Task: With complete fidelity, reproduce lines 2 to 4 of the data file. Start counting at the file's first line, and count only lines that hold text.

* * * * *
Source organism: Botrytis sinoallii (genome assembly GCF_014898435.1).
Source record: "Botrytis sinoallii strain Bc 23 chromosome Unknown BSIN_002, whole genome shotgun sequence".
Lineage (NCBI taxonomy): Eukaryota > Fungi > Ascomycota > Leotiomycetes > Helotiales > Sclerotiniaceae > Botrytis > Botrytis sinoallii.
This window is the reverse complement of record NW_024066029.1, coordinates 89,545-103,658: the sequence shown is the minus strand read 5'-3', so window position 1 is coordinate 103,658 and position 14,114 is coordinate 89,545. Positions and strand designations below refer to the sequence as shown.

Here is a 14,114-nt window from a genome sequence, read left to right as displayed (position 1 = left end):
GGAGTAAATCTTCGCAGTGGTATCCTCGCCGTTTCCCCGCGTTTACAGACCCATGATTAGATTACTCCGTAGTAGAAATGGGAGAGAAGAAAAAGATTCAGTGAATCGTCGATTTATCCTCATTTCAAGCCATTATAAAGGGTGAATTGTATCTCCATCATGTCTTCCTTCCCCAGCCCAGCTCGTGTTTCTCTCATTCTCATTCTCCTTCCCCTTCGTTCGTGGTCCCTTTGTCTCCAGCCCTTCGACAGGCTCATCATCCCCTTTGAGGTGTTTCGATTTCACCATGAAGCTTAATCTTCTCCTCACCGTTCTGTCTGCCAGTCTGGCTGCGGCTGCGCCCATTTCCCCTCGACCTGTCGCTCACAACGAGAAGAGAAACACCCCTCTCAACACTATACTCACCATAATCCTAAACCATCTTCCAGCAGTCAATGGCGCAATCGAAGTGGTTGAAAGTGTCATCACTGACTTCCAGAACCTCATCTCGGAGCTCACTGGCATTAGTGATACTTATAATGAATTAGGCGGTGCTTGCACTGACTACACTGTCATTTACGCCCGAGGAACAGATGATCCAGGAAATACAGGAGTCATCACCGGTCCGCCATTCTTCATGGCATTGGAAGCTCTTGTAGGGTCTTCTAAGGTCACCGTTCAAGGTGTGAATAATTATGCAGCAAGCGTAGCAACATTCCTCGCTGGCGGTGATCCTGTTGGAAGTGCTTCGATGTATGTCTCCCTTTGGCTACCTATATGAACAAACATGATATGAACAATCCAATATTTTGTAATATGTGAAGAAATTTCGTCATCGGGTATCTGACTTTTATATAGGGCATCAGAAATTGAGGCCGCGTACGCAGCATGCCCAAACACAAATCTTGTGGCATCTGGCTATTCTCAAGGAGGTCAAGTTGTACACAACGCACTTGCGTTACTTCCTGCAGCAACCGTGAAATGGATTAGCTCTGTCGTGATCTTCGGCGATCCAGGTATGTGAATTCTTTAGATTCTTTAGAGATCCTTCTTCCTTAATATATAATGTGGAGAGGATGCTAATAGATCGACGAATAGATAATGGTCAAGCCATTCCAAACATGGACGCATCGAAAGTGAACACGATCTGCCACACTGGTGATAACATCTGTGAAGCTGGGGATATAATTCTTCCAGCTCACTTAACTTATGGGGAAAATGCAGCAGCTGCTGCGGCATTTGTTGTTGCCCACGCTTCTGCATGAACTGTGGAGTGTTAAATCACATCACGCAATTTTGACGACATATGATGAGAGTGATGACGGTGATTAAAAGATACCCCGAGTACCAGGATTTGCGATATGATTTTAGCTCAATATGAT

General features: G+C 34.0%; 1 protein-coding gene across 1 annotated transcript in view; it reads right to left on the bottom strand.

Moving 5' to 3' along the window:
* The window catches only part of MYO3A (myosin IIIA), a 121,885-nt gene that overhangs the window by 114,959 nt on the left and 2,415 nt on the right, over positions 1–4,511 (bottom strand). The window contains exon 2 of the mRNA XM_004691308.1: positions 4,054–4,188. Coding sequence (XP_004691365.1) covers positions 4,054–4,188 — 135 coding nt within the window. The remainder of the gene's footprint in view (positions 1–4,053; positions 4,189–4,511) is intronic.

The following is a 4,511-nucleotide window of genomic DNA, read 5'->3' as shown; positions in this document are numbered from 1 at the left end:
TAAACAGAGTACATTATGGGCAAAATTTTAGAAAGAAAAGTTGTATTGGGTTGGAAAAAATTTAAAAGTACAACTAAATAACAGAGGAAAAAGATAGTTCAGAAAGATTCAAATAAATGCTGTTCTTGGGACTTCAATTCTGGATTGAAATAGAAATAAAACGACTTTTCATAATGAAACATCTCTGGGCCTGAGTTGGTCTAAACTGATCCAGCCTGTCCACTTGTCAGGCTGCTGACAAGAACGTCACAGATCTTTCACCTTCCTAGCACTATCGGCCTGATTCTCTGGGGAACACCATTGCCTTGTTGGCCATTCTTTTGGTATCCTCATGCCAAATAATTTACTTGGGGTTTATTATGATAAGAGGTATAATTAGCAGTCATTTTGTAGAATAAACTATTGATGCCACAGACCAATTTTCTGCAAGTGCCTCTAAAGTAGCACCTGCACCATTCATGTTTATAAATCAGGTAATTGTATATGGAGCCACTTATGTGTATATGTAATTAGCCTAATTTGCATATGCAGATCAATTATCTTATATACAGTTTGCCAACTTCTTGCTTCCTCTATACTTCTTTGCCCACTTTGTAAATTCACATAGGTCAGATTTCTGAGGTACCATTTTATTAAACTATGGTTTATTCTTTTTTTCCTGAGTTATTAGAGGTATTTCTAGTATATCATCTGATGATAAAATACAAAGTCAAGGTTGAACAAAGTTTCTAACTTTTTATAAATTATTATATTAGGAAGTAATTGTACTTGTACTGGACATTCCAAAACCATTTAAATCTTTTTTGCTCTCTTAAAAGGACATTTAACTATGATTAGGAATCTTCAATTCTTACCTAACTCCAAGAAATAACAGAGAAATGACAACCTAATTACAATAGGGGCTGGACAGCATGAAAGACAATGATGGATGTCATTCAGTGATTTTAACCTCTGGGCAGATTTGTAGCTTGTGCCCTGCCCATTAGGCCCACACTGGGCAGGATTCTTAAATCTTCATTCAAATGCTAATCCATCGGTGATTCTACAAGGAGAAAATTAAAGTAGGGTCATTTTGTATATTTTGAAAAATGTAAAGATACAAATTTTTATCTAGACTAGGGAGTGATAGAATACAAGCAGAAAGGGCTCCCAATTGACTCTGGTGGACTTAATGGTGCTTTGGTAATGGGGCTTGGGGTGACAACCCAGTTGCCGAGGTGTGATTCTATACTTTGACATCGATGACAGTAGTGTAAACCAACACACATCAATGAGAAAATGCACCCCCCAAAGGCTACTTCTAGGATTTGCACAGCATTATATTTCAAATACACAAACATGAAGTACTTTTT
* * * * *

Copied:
Source record: "Botrytis sinoallii strain Bc 23 chromosome Unknown BSIN_002, whole genome shotgun sequence".
Lineage (NCBI taxonomy): Eukaryota > Fungi > Ascomycota > Leotiomycetes > Helotiales > Sclerotiniaceae > Botrytis > Botrytis sinoallii.
This window is the reverse complement of record NW_024066029.1, coordinates 89,545-103,658: the sequence shown is the minus strand read 5'-3', so window position 1 is coordinate 103,658 and position 14,114 is coordinate 89,545. Positions and strand designations below refer to the sequence as shown.